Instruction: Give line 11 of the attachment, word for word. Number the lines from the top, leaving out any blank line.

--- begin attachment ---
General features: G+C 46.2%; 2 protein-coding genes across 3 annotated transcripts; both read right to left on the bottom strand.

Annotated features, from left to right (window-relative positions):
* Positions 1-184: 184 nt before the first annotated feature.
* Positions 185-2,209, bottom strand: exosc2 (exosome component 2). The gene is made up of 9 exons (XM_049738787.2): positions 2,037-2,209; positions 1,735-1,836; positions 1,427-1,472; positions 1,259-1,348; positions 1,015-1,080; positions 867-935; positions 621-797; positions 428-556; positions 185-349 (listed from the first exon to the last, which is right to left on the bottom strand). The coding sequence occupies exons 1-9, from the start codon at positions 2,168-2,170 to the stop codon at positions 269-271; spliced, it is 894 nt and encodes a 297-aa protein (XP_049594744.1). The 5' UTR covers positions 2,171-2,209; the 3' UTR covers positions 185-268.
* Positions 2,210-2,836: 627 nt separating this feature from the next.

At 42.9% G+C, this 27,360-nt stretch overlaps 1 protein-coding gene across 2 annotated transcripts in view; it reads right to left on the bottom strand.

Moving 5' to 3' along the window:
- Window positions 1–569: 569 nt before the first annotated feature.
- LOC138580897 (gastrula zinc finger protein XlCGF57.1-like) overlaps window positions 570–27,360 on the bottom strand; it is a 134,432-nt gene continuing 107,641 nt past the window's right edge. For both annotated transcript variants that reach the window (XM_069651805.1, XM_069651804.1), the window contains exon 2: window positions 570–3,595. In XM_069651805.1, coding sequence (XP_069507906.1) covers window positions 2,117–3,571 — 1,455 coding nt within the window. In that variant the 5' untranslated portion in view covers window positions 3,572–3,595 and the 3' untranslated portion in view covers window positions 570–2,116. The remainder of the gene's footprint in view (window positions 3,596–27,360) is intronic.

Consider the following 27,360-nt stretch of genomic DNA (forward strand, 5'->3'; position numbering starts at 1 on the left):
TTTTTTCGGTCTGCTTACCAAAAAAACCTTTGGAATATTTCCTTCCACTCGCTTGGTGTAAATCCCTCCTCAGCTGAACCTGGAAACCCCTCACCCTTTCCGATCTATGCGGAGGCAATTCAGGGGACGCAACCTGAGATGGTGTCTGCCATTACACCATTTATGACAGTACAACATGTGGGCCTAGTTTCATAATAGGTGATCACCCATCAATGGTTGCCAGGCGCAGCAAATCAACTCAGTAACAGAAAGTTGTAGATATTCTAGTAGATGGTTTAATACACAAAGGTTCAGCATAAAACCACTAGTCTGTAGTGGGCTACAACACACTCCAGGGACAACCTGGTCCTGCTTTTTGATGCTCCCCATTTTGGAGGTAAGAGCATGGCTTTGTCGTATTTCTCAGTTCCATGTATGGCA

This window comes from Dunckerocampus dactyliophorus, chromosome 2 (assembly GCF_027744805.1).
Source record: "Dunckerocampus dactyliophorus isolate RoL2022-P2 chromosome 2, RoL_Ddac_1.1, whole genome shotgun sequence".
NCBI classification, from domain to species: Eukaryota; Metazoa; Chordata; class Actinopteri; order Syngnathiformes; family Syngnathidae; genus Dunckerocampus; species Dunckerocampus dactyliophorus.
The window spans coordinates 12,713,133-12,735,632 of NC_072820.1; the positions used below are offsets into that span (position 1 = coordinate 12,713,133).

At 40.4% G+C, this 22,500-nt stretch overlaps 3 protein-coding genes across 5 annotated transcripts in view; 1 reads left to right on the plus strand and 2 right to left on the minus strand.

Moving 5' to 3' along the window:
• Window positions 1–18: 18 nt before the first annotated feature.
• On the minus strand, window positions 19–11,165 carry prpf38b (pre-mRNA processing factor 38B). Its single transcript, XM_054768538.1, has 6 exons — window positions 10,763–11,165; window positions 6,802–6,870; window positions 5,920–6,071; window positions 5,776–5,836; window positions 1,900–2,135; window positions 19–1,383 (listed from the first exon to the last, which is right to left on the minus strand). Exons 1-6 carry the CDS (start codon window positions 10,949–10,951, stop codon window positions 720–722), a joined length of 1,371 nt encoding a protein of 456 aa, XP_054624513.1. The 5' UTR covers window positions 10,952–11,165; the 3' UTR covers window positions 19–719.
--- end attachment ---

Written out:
TTTTTTCGGTCTGCTTACCAAAAAAACCTTTGGAATATTTCCTTCCACTCGCTTGGTGTAAATCCCTCCTCAGCTGAACCTGGAAACCCCTCACCCTTTCCGATCTATGCGGAGGCAATTCAGGGGACGCAACCTGAGATGGTGTCTGCCATTACACCATTTATGACAGTACAACATGTGGGCCTAGTTTCATAATAGGTGATCACCCATCAATGGTTGCCAGGCGCAGCAAATCAACTCAGTAACAGAAAGTTGTAGATATTCTAGTAGATGGTTTAATACACAAAGGTTCAGCATAAAACCACTAGTCTGTAGTGGGCTACAACACACTCCAGGGACAACCTGGTCCTGCTTTTTGATGCTCCCCATTTTGGAGGTAAGAGCATGGCTTTGTCGTATTTCTCAGTTCCATGTATGGCA